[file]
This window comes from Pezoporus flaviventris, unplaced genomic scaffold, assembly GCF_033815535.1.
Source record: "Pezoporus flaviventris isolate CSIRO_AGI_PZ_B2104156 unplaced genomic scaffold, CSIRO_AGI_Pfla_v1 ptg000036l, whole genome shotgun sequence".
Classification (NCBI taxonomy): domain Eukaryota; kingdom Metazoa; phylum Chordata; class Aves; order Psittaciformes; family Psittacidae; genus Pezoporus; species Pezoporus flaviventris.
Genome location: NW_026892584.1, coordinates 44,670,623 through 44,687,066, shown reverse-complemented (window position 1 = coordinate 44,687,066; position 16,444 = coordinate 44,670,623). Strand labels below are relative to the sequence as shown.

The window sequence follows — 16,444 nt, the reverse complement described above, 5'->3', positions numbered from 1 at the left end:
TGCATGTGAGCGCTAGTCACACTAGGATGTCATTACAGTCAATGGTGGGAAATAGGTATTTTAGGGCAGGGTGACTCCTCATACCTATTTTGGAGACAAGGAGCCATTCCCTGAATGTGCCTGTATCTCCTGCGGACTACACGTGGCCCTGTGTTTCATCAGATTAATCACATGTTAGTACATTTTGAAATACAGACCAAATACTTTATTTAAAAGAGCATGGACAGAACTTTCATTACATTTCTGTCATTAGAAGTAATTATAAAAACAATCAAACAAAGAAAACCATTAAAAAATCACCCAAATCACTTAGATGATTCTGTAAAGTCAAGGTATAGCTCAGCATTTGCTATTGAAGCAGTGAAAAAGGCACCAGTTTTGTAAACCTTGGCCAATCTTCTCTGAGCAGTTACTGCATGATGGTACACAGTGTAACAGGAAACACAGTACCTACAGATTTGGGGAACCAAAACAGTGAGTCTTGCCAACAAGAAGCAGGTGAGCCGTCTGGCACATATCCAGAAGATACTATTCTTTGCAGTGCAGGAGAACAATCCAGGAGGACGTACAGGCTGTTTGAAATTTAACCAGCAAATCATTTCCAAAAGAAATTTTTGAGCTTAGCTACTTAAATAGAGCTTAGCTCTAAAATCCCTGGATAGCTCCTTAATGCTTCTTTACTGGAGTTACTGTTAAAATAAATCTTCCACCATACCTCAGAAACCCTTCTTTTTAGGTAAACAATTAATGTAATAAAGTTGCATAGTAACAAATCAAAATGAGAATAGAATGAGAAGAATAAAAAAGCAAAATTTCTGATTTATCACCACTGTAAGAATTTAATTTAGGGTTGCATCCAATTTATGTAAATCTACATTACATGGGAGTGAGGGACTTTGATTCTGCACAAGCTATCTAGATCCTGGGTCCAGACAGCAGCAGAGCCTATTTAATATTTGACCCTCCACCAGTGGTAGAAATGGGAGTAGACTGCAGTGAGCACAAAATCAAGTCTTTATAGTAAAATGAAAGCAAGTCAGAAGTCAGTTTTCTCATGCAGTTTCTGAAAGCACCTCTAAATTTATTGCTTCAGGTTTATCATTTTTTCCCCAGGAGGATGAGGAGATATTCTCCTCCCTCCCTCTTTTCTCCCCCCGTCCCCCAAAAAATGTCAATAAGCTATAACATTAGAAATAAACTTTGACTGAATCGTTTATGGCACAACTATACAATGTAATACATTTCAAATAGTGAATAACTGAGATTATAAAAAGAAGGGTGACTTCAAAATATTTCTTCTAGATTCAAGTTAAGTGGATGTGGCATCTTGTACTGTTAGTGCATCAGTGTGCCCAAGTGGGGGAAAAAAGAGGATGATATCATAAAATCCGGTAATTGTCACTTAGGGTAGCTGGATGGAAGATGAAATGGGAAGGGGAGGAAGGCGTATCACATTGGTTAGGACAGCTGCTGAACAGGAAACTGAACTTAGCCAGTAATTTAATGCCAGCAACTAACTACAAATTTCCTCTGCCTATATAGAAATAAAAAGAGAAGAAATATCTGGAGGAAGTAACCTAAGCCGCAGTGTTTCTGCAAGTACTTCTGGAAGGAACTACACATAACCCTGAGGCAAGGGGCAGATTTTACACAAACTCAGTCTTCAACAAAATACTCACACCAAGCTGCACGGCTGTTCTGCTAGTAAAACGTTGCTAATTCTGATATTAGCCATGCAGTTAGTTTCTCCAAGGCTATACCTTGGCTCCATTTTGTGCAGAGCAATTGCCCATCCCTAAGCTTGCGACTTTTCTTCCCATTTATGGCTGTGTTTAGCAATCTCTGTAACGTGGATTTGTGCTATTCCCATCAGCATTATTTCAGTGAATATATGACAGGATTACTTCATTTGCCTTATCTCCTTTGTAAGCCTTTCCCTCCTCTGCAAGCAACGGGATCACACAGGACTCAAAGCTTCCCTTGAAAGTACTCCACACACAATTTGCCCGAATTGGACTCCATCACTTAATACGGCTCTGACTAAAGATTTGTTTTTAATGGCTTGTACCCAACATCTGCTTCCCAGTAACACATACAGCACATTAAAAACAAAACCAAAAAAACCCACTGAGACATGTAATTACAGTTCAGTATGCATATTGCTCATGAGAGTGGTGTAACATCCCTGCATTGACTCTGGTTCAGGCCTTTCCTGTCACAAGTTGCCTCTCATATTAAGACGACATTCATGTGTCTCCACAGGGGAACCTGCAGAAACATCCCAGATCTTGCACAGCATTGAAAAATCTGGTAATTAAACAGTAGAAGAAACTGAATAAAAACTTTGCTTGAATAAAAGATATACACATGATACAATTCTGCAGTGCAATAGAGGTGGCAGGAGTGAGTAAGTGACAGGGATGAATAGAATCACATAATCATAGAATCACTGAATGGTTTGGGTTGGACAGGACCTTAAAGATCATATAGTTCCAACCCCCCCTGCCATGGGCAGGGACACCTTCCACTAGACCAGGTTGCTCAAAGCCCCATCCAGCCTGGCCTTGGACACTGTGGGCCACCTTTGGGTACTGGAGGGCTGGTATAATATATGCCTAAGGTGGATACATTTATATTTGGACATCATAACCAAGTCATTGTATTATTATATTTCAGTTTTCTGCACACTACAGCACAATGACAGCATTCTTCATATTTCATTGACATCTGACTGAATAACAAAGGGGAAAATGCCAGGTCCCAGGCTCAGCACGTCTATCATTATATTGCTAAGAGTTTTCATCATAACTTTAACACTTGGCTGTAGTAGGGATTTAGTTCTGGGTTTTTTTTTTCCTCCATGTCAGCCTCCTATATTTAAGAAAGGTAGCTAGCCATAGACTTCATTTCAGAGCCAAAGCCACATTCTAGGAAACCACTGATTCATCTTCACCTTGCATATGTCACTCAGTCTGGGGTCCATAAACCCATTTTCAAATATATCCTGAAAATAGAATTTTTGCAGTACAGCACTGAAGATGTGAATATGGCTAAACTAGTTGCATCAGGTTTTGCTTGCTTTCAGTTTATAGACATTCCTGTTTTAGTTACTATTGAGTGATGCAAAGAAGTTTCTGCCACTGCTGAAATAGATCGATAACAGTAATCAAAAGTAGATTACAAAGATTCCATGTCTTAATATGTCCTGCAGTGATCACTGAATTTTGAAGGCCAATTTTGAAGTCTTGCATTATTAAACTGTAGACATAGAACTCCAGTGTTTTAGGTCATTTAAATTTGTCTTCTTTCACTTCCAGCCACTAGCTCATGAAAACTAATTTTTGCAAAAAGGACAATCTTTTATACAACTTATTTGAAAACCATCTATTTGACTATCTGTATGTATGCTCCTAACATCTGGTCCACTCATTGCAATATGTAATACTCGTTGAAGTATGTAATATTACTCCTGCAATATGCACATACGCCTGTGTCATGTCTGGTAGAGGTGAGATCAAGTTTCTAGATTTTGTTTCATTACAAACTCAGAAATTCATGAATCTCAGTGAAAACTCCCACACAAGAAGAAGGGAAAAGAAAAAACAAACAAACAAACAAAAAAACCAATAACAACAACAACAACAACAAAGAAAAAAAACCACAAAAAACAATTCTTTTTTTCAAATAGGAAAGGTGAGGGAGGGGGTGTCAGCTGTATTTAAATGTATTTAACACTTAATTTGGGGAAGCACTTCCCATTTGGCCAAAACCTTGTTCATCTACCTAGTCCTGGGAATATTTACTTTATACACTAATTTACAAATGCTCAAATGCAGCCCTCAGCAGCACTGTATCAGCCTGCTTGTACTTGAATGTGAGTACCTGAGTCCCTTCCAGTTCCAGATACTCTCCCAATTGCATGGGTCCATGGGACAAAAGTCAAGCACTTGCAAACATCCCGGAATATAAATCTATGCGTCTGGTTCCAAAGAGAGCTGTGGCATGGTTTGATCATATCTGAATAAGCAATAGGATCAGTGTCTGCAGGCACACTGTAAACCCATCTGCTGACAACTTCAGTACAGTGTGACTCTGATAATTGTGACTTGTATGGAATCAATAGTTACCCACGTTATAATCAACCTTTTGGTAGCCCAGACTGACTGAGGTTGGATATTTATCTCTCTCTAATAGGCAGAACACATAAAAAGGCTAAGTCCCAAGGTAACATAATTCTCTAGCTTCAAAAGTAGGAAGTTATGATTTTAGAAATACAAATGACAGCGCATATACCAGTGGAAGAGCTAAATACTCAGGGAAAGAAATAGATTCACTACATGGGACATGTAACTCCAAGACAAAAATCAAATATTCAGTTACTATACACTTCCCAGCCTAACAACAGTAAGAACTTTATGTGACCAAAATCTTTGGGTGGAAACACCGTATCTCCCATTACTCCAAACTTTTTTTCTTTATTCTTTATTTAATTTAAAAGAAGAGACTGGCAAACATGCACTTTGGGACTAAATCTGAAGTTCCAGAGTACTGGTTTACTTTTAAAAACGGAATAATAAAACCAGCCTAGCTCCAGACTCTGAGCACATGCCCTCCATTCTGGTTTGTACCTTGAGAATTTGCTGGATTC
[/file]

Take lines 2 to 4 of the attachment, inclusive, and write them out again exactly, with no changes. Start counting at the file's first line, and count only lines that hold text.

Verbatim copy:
Source record: "Pezoporus flaviventris isolate CSIRO_AGI_PZ_B2104156 unplaced genomic scaffold, CSIRO_AGI_Pfla_v1 ptg000036l, whole genome shotgun sequence".
Classification (NCBI taxonomy): domain Eukaryota; kingdom Metazoa; phylum Chordata; class Aves; order Psittaciformes; family Psittacidae; genus Pezoporus; species Pezoporus flaviventris.
Genome location: NW_026892584.1, coordinates 44,670,623 through 44,687,066, shown reverse-complemented (window position 1 = coordinate 44,687,066; position 16,444 = coordinate 44,670,623). Strand labels below are relative to the sequence as shown.